ISSN: 1391 - 0531
Sunday September 9, 2007
Vol. 42 - No 15

A little place full of love

A Sri Lankan mother and son, now privileged citizens of Monaco talk about their life in the tiny principality

Monaco, to many of us, is a reminder of Grace Kelly, the beautiful American film star who married Prince Rainer and became Princess Grace. It is to us a remote place, but visiting their family here recently were two people from that tiny principality who, by virtue of their having resided in Monaco for over ten years, have been granted the status of “Privileged Citizens”.

Chintha Senanayake went to Monaco 15 years ago when she married a Sri Lankan working there. Her son, Shanka, aged 11, was born there and is perhaps almost as much a native of Monaco as are the Monagesques, the name by which the indigenous people are known. Apparently, the immigrant population outnumbers the Monagesques who would be around 2000, while the expatriates number about 3000.

Chintha and Shanka

Monaco is a tiny place of little more than five square miles. It borders France. Chintha told me that the road right behind Shanka’s school, belongs to Monaco on one side, but is French territory when you cross over to the other side! When an accident occurs, the police of both countries are called in. It is very much a multi-cultural society and the most admirable facet of life in Monaco, say both mother and son, is the way that other people are respected and given worth, so that harmony prevails. Racist attitudes or colour discrimination is unknown. Shanka has felt at home from the time he started nursery school at age four. There aren’t any other Asian boys in the school he attends, but many different nationalities are represented.Chintha works for a Lybian oil company known as the Tamoil Petroleum Company where again, the staff comprise several different nationalities – Sri Lankan, Greek, French, Italian etc. “The Monagesques are family-oriented.

There is a feeling of ‘community’ and I find it a good place for a single parent to bring up a child,” she says. (Chintha and her husband are divorced). Chintha also stressed that although Monaco is an affluent country, the people are sensitive and caring about less developed parts of the world like Africa and Asia.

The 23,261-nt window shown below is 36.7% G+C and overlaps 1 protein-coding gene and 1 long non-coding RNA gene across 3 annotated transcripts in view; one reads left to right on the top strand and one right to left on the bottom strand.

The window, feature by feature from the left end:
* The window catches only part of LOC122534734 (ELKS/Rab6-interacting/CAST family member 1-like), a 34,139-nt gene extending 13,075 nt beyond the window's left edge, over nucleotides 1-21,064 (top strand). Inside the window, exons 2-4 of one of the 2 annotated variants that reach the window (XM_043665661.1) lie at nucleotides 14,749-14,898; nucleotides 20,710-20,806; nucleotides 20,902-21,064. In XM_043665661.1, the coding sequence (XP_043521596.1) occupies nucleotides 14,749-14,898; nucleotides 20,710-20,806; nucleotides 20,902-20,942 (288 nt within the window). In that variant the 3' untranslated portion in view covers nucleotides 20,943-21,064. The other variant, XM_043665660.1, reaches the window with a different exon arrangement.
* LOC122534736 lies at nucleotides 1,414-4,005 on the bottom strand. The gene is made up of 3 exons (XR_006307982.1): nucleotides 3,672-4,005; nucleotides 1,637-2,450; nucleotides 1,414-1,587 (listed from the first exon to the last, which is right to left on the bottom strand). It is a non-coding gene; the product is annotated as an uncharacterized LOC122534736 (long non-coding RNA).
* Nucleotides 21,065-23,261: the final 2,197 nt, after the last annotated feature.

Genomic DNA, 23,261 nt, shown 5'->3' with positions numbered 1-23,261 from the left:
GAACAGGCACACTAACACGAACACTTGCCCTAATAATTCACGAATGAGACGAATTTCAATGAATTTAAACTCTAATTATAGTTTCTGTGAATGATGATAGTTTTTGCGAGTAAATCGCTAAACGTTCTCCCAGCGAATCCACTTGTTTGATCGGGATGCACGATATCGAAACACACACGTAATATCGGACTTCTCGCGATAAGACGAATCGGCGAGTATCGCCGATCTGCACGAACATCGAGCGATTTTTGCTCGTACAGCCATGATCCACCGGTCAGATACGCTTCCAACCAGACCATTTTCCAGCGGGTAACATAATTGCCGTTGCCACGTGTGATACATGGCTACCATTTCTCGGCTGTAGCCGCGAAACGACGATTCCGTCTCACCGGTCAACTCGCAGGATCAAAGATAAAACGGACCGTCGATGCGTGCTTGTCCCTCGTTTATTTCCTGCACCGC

All the boys and girls in Shanka’s class, for instance, knitted scarves earlier this year.“It was so funny to watch Shanka knitting away,” said Chintha with a smile. The scarves were sold and the money raised went to a fund for the children of Sudan.

Shanka’s class of 18 students raised 230 Euros from their scarves and the rest of the school had their own fund-raising projects.
Chintha and Shanka both take part every year in a national fund-raising project called “No Finish Line” initiated by Prince Albert and his sister, Princess Stephanie. The idea is for citizens to walk or jog as many kilometres as possible, earning 1 Euro per kilometre. It’s not a race, each person can do it in his/her leisure time, walking so many kilometres one day and a further number the next day, and so on. There is an office that keeps a record of each person’s endeavours and a tag mentioning the distance covered is given to every participant, to be worn on the leg. Shanka, who is a keen participant in this annual event, received an award from Princess Stephanie last year as the youngest participant who had walked the furthest for a worthy cause – that of bringing poor African children with heart ailments to Monaco for treatment.

“The late Prince Rainer suffered from a serious heart condition and as a consequence Monaco has one of the best-equipped and most up-to-date cardiology units anywhere. People from all over the world – even from Sri Lanka (although I don’t know how they can afford it!) - come to seek treatment there.”

Chintha’s colleagues and friends in Monaco were quick off the mark in responding generously towards tsunami-relief in the South. She came here in 2004 and used their donations to join with some Sri Lankans who were building houses and replacing lost fishing boats. Money from Monaco also helped to set up and fully equip a Children’s Cancer Unit in the Karapitiya Teaching Hospital. A Montessori School in Keula near Hambantota which had been washed away and was re-located in the premises of the local Buddhist temple, was provided with new equipment through money raised by Chintha and friends who also undertook to pay the salaries of the two teachers for two years.

Together with friends in Monaco, Chintha established a “Hippocrates Fund” to sponsor five medical students in Ruhuna for five years. Shanka who was keen to do his bit, initiated the construction of a children’s playground called the Siddhartha Park in Sigiriya.

While Shanka obviously enjoys coming to Sri Lanka and basking in the warmth of extended family – I sensed that both he and his mother are not sorry, either, to return to the cleanliness, order and peace that life in Monaco provides.

By Anne

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Copyright 2007 Wijeya Newspapers Ltd.Colombo. Sri Lanka.